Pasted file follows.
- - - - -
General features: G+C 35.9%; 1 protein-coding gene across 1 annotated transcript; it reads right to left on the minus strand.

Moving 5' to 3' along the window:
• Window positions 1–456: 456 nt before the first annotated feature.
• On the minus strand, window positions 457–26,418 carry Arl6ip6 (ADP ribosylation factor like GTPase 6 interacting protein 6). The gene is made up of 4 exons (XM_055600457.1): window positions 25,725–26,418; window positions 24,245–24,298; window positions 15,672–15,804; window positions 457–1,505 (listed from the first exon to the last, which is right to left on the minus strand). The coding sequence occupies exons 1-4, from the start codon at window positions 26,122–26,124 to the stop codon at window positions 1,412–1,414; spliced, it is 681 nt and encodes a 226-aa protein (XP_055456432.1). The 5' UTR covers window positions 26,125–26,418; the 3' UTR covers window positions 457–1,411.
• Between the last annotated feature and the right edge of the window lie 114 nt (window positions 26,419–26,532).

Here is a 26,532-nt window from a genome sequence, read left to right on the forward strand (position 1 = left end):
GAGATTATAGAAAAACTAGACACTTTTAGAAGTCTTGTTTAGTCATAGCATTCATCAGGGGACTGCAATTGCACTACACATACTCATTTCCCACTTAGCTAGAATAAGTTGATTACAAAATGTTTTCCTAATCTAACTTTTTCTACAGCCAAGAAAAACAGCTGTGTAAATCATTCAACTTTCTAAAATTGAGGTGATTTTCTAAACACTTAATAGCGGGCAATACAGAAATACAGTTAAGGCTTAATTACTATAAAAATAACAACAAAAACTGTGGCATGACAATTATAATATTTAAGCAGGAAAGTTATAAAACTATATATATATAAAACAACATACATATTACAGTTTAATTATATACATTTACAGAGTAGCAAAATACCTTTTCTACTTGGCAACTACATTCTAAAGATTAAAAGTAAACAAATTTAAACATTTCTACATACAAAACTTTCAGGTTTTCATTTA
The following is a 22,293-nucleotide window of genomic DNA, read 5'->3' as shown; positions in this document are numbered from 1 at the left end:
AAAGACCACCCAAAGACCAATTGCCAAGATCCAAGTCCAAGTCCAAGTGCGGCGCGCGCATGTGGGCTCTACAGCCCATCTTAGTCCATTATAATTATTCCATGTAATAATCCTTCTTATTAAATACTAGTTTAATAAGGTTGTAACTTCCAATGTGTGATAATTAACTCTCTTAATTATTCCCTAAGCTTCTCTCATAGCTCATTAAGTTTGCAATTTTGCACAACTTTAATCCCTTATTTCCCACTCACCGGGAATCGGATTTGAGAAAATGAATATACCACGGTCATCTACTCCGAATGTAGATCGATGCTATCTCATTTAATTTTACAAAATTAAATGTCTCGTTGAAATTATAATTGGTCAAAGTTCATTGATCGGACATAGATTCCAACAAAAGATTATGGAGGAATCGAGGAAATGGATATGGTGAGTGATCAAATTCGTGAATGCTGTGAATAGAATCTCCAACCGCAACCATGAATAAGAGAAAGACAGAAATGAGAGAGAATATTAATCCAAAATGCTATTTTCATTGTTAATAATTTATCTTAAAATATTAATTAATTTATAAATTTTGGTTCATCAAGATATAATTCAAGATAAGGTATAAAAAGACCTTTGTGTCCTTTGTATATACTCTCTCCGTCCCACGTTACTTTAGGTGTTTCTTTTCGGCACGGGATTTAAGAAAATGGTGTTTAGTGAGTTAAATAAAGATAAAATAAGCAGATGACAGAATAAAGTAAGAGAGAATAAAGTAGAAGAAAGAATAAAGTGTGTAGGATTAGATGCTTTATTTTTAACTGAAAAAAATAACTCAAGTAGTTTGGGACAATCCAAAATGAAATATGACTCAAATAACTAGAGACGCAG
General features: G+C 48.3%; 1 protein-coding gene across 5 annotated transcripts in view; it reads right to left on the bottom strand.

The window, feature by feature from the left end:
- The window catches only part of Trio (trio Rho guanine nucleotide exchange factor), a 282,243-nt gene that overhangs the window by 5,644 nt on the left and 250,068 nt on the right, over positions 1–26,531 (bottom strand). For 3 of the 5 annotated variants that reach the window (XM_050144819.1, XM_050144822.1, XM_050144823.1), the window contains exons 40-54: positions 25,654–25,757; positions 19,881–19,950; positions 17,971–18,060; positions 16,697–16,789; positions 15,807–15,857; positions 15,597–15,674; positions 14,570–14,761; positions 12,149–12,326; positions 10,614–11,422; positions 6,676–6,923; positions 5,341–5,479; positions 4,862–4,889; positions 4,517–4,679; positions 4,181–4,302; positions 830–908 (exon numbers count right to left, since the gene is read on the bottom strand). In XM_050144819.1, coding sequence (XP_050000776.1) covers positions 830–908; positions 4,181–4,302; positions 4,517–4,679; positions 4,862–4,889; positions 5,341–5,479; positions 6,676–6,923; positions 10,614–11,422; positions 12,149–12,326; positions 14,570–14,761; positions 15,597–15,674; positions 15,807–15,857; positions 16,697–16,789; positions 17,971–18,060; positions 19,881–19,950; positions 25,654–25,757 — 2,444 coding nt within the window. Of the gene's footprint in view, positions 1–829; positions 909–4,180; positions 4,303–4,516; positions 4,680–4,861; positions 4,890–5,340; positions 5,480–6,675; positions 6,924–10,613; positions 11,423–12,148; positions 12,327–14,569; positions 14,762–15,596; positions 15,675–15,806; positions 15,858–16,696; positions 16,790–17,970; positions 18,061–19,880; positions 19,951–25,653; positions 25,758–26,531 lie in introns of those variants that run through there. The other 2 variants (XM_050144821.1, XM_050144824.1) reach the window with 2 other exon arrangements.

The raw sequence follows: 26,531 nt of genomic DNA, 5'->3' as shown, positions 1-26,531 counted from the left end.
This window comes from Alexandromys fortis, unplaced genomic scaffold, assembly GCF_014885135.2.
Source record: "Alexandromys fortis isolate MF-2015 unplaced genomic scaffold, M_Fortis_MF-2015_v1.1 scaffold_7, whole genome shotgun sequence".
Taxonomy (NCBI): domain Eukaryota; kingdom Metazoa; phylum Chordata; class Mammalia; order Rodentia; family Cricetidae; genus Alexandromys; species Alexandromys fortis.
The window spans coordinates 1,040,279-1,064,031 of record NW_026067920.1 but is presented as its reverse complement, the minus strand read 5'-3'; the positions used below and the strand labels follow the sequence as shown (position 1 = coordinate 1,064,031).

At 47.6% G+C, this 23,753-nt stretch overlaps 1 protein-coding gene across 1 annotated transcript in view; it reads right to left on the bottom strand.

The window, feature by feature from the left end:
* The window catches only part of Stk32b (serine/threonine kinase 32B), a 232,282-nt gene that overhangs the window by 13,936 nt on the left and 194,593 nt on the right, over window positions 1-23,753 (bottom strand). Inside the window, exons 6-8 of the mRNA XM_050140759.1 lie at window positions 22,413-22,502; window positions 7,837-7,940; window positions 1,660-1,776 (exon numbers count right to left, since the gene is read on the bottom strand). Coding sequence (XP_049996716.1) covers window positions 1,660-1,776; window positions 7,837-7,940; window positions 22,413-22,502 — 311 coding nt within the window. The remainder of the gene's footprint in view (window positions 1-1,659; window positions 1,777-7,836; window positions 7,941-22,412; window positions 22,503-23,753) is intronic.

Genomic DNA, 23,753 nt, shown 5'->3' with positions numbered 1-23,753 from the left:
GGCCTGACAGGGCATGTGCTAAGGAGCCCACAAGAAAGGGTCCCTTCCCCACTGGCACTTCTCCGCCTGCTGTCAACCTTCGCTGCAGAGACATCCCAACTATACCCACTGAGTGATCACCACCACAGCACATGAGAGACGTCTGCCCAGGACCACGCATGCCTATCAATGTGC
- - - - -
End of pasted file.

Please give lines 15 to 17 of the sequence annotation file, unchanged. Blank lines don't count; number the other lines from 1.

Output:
Source record: "Alexandromys fortis isolate MF-2015 unplaced genomic scaffold, M_Fortis_MF-2015_v1.1 scaffold_7, whole genome shotgun sequence".
Taxonomy (NCBI): domain Eukaryota; kingdom Metazoa; phylum Chordata; class Mammalia; order Rodentia; family Cricetidae; genus Alexandromys; species Alexandromys fortis.
The window spans coordinates 1,040,279-1,064,031 of record NW_026067920.1 but is presented as its reverse complement, the minus strand read 5'-3'; the positions used below and the strand labels follow the sequence as shown (position 1 = coordinate 1,064,031).